Joseph McCabe (1867-1955) was one of the most prolific authors of all time. He was brought up as a Roman Catholic, worked on Latin documents, and made himself very well-informed about Christianity, but turned against it. But he was extremely naive about Jews; bear this in mind.

Click for Detailed notes on McCabe - scroll down for selections from A Rationalist Encyclopaedia (1948).

Here's the full A Rationalist Encyclopaedia (about 1.3 MBytes; Word format; includes notes on some of its limits)


J. McCabe, Rationalists Encyclopaedia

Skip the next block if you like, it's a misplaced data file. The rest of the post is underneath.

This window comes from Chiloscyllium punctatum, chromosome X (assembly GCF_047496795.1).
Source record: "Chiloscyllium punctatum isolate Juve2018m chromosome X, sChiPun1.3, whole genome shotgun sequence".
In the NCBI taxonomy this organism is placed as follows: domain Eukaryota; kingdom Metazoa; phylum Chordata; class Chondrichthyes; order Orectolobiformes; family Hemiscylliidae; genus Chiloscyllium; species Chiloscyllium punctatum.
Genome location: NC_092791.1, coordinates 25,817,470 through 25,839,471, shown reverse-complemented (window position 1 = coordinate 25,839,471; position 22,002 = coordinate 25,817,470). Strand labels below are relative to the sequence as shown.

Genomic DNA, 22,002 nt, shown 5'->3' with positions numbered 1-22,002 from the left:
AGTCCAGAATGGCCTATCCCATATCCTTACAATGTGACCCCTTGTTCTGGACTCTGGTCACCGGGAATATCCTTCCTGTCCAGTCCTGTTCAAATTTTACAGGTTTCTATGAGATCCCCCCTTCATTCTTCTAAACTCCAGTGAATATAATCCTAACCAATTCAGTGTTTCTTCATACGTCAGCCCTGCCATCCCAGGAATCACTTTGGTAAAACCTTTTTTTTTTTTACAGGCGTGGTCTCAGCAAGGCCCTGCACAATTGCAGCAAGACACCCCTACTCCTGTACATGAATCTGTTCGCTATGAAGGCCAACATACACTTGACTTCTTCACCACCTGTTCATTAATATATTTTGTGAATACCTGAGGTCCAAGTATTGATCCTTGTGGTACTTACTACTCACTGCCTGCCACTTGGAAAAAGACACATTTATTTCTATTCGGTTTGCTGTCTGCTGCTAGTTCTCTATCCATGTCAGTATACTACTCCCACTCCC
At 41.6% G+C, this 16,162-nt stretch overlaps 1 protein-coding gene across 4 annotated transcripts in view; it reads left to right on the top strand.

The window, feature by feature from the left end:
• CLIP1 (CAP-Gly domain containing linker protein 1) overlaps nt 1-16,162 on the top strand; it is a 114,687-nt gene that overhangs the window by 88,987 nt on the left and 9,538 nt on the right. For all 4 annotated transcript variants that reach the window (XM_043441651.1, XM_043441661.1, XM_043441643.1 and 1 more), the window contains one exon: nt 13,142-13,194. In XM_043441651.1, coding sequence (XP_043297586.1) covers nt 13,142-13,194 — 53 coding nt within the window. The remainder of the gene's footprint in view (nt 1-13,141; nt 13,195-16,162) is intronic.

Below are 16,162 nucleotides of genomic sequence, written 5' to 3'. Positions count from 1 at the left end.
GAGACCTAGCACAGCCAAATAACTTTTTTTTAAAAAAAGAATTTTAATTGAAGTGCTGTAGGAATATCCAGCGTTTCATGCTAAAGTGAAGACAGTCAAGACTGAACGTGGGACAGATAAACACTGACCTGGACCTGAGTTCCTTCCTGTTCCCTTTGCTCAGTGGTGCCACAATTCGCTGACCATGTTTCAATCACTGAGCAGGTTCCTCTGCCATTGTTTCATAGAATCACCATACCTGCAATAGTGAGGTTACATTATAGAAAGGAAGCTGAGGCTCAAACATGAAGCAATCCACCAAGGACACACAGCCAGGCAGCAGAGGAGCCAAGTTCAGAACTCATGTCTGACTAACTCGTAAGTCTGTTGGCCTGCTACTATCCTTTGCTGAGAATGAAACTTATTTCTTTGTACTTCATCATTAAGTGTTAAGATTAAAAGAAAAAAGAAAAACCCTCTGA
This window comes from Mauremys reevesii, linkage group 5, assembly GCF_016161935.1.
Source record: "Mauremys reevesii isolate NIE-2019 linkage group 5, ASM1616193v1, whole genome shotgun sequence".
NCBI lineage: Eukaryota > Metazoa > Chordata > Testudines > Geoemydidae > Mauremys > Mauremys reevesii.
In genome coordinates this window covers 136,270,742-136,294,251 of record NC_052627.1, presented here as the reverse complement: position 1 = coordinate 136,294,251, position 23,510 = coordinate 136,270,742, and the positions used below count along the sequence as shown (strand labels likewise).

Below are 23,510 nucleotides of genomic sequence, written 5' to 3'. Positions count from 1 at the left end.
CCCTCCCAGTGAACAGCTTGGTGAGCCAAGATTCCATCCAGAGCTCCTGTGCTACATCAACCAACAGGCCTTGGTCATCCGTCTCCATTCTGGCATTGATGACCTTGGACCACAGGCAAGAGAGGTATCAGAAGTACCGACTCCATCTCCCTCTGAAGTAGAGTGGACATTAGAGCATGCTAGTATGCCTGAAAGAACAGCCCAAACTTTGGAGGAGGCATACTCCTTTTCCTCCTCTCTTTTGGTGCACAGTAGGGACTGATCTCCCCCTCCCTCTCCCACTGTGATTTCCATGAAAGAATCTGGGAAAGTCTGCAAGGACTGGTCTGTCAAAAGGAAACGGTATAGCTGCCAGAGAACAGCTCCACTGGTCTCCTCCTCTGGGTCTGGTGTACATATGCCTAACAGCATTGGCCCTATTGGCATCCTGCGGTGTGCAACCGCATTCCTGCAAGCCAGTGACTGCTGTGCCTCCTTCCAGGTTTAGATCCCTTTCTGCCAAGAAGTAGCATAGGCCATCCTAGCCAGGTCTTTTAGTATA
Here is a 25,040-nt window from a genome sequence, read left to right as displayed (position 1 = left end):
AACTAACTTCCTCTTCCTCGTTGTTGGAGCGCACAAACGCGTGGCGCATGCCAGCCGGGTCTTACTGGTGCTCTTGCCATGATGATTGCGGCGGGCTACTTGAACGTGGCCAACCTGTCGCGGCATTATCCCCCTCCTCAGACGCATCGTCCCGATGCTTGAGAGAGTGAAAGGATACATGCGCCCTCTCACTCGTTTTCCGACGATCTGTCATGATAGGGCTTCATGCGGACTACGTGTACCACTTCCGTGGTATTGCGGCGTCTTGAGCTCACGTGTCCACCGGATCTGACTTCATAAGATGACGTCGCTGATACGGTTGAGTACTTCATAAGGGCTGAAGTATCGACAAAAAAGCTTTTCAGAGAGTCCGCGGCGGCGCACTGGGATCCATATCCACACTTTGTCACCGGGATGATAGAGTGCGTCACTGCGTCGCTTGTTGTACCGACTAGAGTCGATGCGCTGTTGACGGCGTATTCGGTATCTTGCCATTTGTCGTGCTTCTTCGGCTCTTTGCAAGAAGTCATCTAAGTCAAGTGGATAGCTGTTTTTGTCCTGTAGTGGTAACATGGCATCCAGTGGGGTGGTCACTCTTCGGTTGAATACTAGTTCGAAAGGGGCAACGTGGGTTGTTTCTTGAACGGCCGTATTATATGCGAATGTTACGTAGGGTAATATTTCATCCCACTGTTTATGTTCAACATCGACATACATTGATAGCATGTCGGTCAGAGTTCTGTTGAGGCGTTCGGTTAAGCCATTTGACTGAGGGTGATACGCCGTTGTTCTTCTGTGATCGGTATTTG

The sale of sacred things, particularly ecclesiastical offices, so called from the legend (Acts viii) of Simon Magus offering apostles money to endow him with their powers. In Catholic theology it is as grave a sin as sexual misconduct; yet Catholic writers, in their discussion of their "few bad Popes," blandly ignore the fact that for more than a thousand years, under "good" Popes and bad, it was one of the chief sources of Papal revenue and an officially organized system. It began by bribery to get the position of Pope in the fifth century. In 530 Boniface II proposed, as it had become common, to prevent it by having a Pope nominate his successor, but the angry priests and people, who profited by it in electing the Pope, forced him publicly to withdraw his decree. At his death the Senate passed a severe censure on bribery, and the King (in Ravenna) issued a decree (in Mansi's Collection of Councils, 532) in which he describes the sordid prevalence of simony in the Roman Church, candidates selling the altar-vessels and seizing the funds to help the poor for the purpose of bribery. It was worse than ever ten years later. See Milman's History of Latin Christianity for this period. Simony of this type continued until the sixteenth century, and assumed monstrous proportions when the Roman See became rich, hundreds of thousands of pounds in gifts and lucrative offices changing hands at a single election as the Orsini, Borgia, Colonna, Rovere, etc., fought for the tiara. See Petrucelli della Gattina's Histoire des conclaves (4 vols., 1864-6), or even Pastor's Catholic History of the Popes Engl. trans., 14 vols., 1891-1924). Long before this the sale of offices had spread throughout the Church. Gregory I (590-604) bitterly complains in his letters that it is rife everywhere. The poverty to which Europe had sunk at this time is made the excuse for the failure to restore schools, hospitals, etc., but the abbeys and bishoprics were rich, the Papacy itself having an income of about £400,000 a year. The sale continued to be habitual, and the Avignon Popes of the fourteenth century organized it, to their own profit, on a scandalous scale; yet John XXIII , whose crimes and vices run to several pages in the records of the Council of Constance, further extended it. In these centuries (the "Ages of Faith") the Papacy would not merely sell the "expectation" of a rich benefice (and keep scouts all over Europe reporting on the chances of death of the actual holders), but sold the same benefice several times over, as one cleric overbid another. The sale of indulgences also was now organized, and the system reached its height under Leo X . The pretence that the Council of Trent and the Counter-Reformation put an end to it is, however, totally false. Even the "reform Popes" did little to check it, and it flourished amazingly in the seventeenth century, especially under Innocent X (1644-55), who permitted his sister Olimpia (for financial favours received) to turn her palace into a sort of bourse at which queues of ecclesiastics waited with their money-bags for their turn to buy lucrative offices. See the extraordinary documents in the second volume of L. von Ranke's Popes of Rome (2 vols., 1846-7) for the pontificate of Innocent and of Clement IX (1667-9).


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